Having a mayor is good for business in Zionsville.
That what about 25 members of the Zionsville Chamber of Commerce recently heard from attorney Nicole Buskill of Hamilton County law firm Church, Church, Hittle & Antrim. She was asked at a Chamber meeting to discuss how the town’s reorganization might affect local businesses.
For the most part, she said, it streamlines how businesses can work with the town. No zoning laws have changed, and taxes will remain the same.
The main difference for business owners is that they now have a point person to contact: Mayor Jeff Papa. Before the reorganization, working with the town usually meant including all seven town council members.
Buskill also mentioned the town should see some economic development benefits from having a mayor, because it makes negotiating with companies about incentives easier. Under the old government structure, the town council president served as the executive and worked with prospective companies.
But the council president typically had to involve the rest of the council and comply with the Open Door Law, which regulates how, when and what information must be disclosed to the public. A mayor can keep incentive negotiations confidential in the beginning stages.
Papa, who attended the meeting, said that burden has almost cost the town big investments, like the $40 million FedEx Ground package-distribution center.
“That would have been a disaster,” Papa said.
In June, the Indiana Court of Appeals issued a ruling that allowed Zionsville to reorganize with Perry Township and add the position of mayor without becoming a city. At that time, council president Papa was sworn in as the town’s first mayor.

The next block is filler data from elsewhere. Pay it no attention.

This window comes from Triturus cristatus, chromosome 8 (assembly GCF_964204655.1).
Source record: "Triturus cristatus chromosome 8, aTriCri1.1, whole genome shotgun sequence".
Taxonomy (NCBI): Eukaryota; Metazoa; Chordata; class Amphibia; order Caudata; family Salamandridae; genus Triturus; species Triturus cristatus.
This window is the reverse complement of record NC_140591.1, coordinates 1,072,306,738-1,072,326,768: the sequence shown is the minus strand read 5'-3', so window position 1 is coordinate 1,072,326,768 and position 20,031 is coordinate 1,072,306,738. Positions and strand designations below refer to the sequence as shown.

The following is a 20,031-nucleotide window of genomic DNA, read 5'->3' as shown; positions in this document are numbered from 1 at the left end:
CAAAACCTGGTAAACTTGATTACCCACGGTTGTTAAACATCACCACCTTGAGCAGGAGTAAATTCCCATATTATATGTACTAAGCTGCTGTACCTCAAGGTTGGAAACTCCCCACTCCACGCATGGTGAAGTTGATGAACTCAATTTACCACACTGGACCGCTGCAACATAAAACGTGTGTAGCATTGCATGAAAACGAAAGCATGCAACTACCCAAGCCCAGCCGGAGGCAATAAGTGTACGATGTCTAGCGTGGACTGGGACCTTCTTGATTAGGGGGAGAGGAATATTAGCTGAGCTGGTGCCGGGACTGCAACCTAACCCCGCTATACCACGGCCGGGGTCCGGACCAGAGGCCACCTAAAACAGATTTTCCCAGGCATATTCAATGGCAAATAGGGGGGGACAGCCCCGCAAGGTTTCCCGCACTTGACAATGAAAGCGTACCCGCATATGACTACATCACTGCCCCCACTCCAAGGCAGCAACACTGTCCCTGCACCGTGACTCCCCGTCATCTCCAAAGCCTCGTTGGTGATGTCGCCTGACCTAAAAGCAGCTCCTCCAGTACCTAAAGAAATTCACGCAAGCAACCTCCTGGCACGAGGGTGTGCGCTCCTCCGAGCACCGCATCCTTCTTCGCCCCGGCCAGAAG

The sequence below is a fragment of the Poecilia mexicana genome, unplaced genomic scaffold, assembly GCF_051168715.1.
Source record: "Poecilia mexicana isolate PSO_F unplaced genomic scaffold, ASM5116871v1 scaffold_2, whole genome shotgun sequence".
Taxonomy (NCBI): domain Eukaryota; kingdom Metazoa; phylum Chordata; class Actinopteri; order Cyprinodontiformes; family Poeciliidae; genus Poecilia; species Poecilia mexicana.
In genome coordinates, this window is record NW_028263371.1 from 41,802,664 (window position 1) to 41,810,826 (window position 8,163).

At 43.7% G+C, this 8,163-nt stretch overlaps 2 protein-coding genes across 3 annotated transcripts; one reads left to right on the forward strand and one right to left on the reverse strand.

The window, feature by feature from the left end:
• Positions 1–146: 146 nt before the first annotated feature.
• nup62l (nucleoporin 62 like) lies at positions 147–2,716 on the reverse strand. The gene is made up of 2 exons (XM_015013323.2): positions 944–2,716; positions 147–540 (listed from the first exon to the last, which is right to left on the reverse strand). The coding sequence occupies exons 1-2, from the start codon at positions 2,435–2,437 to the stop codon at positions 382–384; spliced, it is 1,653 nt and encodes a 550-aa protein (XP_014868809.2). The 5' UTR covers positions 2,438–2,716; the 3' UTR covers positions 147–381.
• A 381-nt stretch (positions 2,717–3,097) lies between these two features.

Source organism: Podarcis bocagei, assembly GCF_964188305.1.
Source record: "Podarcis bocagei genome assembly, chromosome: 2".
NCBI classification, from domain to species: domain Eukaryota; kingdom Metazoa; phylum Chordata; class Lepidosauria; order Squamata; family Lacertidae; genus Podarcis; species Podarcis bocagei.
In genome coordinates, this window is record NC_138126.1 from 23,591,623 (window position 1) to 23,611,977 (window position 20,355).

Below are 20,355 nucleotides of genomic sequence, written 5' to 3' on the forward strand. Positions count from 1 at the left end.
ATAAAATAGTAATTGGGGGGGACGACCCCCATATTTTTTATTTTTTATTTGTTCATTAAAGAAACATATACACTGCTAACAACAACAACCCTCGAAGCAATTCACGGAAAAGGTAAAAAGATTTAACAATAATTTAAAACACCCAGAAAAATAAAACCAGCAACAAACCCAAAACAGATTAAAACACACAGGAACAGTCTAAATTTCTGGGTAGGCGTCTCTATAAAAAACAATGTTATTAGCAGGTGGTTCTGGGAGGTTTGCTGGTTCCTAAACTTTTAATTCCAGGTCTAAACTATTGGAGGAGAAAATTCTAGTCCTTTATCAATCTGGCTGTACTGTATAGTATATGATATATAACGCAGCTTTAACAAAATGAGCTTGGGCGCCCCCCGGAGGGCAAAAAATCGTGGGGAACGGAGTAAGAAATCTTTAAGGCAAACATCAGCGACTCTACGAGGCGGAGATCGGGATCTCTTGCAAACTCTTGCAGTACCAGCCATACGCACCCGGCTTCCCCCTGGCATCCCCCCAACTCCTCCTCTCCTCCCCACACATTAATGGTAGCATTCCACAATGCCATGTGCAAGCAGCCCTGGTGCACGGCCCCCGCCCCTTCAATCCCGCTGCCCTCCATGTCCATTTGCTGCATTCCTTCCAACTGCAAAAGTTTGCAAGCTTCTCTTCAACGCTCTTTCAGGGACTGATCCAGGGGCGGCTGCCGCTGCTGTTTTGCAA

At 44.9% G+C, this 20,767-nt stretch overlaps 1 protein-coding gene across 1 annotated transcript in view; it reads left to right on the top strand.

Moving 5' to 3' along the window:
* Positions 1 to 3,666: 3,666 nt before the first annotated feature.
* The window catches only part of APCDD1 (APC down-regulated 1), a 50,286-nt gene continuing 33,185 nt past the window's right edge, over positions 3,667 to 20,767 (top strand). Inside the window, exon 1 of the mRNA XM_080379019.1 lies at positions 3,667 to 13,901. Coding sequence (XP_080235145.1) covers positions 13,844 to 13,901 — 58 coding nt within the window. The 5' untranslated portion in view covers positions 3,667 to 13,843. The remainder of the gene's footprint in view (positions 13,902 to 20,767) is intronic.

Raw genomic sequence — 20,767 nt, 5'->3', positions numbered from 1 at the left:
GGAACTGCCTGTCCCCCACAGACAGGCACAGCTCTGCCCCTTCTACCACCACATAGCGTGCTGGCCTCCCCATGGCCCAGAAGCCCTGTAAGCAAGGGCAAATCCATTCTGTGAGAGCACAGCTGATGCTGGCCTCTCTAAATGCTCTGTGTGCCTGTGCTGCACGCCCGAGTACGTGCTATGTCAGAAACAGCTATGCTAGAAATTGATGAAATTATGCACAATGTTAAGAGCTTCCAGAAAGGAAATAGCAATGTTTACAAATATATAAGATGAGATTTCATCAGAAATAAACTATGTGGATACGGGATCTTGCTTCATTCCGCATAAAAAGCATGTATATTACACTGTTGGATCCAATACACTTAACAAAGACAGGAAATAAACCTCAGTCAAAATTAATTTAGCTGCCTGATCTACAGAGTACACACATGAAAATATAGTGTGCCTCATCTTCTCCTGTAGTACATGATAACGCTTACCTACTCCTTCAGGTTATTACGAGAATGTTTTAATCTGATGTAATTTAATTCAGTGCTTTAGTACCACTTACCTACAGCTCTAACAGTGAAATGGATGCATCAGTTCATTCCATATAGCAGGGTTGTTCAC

Julie Johns-Cole, executive director of the chamber, said the town needed a mayor to help with economic growth and improve the everyday functions of the town.
“This is an issue we’ve been keeping an eye on for over three years now,” Johns-Cole said.
Neighboring Whitestown continues to fight the reorganization, and the case is pending before the Indiana Supreme Court.
Whitestown filed a lawsuit against Zionsville in June 2014 to protect its western border. A merger essentially would encircle Whitestown, with Zionsville to the east and Perry Township to the west. Whitestown argued that the two bodies couldn’t merge because they were not adjacent to each other.
Zionsville maintains that after it merged with Eagle Township in 2010, it gained adjacency to Perry Township and that it could have merged with Eagle and Perry at the same time without any issues. The town also argues that regardless of the reorganization with Eagle Township, it does share a small border with Perry Township that meets the state’s 150-foot adjacency requirement.
Eight communities throughout the state recently filed court documents urging the court to consider the issue and rule in favor of Whitestown. The towns and cities argued that the appellate court’s decision would have a negative impact on long-term growth and development and would cause a “public policy nightmare.”
If the state Supreme Court rejects Whitestown’s request to hear the case or affirms the appellate court decision, the reorganization will remain in place. The court has not said whether it will consider the issue and is not bound by any timeline to do so.
In the meantime, Republican town council member Tim Haak has filed to run for mayor and is unopposed in the upcoming general election.